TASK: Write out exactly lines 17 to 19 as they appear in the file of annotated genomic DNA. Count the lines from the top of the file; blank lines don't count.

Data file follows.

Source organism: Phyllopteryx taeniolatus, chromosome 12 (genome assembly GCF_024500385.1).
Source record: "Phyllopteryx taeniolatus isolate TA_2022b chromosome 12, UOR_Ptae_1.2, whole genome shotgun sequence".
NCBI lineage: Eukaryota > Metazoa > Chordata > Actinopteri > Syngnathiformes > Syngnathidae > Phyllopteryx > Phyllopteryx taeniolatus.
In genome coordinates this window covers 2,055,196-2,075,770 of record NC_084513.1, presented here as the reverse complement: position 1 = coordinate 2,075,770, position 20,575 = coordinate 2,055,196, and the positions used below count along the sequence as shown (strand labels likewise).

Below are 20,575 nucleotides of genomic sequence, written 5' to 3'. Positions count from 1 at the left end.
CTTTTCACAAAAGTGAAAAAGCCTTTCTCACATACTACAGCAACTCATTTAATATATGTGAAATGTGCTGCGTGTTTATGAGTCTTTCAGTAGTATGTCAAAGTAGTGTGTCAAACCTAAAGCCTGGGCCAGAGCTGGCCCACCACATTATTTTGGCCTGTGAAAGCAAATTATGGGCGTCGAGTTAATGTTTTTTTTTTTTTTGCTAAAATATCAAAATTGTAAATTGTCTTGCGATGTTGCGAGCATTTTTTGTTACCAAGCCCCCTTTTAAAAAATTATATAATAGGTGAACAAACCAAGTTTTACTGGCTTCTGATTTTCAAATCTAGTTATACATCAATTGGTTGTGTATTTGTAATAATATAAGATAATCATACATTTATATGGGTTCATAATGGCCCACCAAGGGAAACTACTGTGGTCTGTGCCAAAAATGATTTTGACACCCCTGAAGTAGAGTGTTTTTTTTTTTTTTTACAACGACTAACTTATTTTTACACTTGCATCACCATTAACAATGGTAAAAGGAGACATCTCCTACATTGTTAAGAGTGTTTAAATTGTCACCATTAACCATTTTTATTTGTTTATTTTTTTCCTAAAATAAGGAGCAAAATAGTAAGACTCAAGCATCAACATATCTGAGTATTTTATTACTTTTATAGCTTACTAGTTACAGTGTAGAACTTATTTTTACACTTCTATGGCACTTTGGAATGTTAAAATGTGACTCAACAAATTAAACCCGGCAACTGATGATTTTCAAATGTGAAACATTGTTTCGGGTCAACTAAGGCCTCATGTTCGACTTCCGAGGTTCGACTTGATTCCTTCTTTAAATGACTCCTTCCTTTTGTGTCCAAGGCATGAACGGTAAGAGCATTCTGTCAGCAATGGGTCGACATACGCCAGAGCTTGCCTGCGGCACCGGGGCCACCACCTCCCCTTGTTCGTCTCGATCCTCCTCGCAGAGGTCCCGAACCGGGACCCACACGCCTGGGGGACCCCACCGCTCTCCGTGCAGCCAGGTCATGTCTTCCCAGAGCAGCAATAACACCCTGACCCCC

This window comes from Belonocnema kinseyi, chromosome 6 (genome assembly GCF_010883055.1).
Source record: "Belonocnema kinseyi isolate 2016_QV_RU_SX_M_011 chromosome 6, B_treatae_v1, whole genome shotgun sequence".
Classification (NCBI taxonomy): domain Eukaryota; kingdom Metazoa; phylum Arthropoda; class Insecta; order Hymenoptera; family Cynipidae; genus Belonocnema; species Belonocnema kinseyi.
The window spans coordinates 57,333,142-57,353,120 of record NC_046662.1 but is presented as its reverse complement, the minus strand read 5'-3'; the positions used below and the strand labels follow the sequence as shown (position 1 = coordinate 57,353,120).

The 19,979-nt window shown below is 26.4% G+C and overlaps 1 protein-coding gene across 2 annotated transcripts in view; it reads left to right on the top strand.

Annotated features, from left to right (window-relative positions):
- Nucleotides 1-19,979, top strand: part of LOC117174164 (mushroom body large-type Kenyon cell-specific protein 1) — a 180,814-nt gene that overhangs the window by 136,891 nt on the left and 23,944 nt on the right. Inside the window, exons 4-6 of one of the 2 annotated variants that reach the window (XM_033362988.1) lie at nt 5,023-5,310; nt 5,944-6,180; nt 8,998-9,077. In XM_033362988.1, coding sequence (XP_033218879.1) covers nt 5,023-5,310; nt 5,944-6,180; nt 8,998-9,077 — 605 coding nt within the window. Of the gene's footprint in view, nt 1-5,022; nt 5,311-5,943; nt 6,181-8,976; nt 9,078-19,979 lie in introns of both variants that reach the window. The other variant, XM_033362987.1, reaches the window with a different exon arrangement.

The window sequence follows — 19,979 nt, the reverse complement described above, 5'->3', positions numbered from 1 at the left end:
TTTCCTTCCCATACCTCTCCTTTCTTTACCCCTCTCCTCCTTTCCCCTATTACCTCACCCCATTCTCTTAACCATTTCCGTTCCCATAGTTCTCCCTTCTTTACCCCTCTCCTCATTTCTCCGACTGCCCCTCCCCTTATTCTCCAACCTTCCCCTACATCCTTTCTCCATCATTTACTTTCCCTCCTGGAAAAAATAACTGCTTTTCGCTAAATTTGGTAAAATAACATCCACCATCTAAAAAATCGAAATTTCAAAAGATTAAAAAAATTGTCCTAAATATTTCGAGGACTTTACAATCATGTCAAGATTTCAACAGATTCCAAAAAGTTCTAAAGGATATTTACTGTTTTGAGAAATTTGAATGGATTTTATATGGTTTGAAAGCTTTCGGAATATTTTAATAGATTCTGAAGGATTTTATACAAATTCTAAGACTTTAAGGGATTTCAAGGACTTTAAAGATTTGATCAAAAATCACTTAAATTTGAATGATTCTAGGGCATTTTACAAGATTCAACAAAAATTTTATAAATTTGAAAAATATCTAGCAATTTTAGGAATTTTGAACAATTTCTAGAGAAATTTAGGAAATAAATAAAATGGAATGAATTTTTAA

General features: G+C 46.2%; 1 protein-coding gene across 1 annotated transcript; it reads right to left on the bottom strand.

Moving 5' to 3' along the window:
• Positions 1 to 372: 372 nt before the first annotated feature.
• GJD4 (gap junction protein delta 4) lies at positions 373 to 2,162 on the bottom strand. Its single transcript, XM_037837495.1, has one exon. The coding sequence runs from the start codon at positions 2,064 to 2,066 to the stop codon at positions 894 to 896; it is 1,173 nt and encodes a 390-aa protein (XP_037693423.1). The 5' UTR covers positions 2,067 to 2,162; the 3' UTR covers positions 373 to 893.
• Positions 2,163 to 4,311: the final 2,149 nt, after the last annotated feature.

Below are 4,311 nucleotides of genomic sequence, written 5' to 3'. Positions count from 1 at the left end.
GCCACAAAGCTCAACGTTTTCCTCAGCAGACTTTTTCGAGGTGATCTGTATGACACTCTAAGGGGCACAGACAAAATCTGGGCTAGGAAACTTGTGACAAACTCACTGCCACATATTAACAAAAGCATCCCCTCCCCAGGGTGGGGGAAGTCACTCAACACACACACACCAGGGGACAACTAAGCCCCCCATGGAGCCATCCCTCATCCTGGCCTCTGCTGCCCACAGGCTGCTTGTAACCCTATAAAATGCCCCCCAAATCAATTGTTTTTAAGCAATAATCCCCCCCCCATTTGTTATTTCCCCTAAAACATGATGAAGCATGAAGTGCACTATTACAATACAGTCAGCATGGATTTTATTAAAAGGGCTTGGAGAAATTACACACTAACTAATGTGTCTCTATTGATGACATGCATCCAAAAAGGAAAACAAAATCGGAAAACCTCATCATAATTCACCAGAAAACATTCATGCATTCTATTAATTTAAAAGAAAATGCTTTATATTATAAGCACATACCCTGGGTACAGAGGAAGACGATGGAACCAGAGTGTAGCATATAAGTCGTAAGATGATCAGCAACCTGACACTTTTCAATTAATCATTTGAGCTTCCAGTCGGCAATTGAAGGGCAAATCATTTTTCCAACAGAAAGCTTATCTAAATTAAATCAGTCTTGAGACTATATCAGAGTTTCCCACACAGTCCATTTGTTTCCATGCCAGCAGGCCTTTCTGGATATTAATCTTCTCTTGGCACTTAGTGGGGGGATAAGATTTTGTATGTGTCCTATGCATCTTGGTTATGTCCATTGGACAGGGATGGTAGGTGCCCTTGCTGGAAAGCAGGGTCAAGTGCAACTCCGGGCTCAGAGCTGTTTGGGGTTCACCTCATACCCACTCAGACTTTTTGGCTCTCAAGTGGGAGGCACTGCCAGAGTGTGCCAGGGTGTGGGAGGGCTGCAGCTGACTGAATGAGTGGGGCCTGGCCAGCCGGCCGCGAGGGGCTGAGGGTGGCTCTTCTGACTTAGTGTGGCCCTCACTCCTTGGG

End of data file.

Moving 5' to 3' along the window:
• Positions 1 to 372: 372 nt before the first annotated feature.
• GJD4 (gap junction protein delta 4) lies at positions 373 to 2,162 on the bottom strand. Its single transcript, XM_037837495.1, has one exon. The coding sequence runs from the start codon at positions 2,064 to 2,066 to the stop codon at positions 894 to 896; it is 1,173 nt and encodes a 390-aa protein (XP_037693423.1). The 5' UTR covers positions 2,067 to 2,162; the 3' UTR covers positions 373 to 893.